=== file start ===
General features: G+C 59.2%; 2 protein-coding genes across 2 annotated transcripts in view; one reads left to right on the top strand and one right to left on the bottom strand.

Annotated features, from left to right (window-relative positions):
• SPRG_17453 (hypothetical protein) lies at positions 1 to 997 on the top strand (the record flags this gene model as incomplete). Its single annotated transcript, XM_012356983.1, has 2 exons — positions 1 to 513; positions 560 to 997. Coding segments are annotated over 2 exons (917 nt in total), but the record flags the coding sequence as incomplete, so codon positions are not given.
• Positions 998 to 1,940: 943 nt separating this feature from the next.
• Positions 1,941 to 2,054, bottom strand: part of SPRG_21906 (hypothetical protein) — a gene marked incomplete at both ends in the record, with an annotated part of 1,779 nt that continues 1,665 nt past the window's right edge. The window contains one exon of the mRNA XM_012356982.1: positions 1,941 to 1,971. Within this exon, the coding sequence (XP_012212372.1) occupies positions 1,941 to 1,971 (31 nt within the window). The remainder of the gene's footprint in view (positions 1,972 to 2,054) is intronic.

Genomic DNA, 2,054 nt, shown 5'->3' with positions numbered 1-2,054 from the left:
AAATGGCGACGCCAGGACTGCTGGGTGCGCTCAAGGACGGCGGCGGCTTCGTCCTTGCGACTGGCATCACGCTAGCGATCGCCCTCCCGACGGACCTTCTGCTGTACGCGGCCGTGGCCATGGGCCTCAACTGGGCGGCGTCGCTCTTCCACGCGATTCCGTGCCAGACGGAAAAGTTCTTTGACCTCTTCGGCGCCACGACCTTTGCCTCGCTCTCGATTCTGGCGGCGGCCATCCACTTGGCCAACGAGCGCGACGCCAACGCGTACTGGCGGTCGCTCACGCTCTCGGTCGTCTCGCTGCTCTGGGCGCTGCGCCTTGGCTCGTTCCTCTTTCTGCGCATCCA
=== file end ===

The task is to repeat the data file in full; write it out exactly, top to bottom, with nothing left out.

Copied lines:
General features: G+C 59.2%; 2 protein-coding genes across 2 annotated transcripts in view; one reads left to right on the top strand and one right to left on the bottom strand.

Annotated features, from left to right (window-relative positions):
• SPRG_17453 (hypothetical protein) lies at positions 1 to 997 on the top strand (the record flags this gene model as incomplete). Its single annotated transcript, XM_012356983.1, has 2 exons — positions 1 to 513; positions 560 to 997. Coding segments are annotated over 2 exons (917 nt in total), but the record flags the coding sequence as incomplete, so codon positions are not given.
• Positions 998 to 1,940: 943 nt separating this feature from the next.
• Positions 1,941 to 2,054, bottom strand: part of SPRG_21906 (hypothetical protein) — a gene marked incomplete at both ends in the record, with an annotated part of 1,779 nt that continues 1,665 nt past the window's right edge. The window contains one exon of the mRNA XM_012356982.1: positions 1,941 to 1,971. Within this exon, the coding sequence (XP_012212372.1) occupies positions 1,941 to 1,971 (31 nt within the window). The remainder of the gene's footprint in view (positions 1,972 to 2,054) is intronic.

Genomic DNA, 2,054 nt, shown 5'->3' with positions numbered 1-2,054 from the left:
AAATGGCGACGCCAGGACTGCTGGGTGCGCTCAAGGACGGCGGCGGCTTCGTCCTTGCGACTGGCATCACGCTAGCGATCGCCCTCCCGACGGACCTTCTGCTGTACGCGGCCGTGGCCATGGGCCTCAACTGGGCGGCGTCGCTCTTCCACGCGATTCCGTGCCAGACGGAAAAGTTCTTTGACCTCTTCGGCGCCACGACCTTTGCCTCGCTCTCGATTCTGGCGGCGGCCATCCACTTGGCCAACGAGCGCGACGCCAACGCGTACTGGCGGTCGCTCACGCTCTCGGTCGTCTCGCTGCTCTGGGCGCTGCGCCTTGGCTCGTTCCTCTTTCTGCGCATCCA